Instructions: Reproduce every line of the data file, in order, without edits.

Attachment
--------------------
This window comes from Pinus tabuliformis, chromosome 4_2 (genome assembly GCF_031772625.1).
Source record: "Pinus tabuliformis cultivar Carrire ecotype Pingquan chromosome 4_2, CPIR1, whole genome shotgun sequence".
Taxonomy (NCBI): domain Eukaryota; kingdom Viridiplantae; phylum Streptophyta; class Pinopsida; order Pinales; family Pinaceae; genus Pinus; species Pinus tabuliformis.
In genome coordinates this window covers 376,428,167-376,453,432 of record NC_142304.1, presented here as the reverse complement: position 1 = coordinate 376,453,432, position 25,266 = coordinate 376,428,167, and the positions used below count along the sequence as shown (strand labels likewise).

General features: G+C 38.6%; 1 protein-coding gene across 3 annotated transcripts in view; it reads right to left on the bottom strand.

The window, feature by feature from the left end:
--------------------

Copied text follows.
This window comes from Pinus tabuliformis, chromosome 4_2 (genome assembly GCF_031772625.1).
Source record: "Pinus tabuliformis cultivar Carrire ecotype Pingquan chromosome 4_2, CPIR1, whole genome shotgun sequence".
Taxonomy (NCBI): domain Eukaryota; kingdom Viridiplantae; phylum Streptophyta; class Pinopsida; order Pinales; family Pinaceae; genus Pinus; species Pinus tabuliformis.
In genome coordinates this window covers 376,428,167-376,453,432 of record NC_142304.1, presented here as the reverse complement: position 1 = coordinate 376,453,432, position 25,266 = coordinate 376,428,167, and the positions used below count along the sequence as shown (strand labels likewise).

General features: G+C 38.6%; 1 protein-coding gene across 3 annotated transcripts in view; it reads right to left on the bottom strand.

The window, feature by feature from the left end: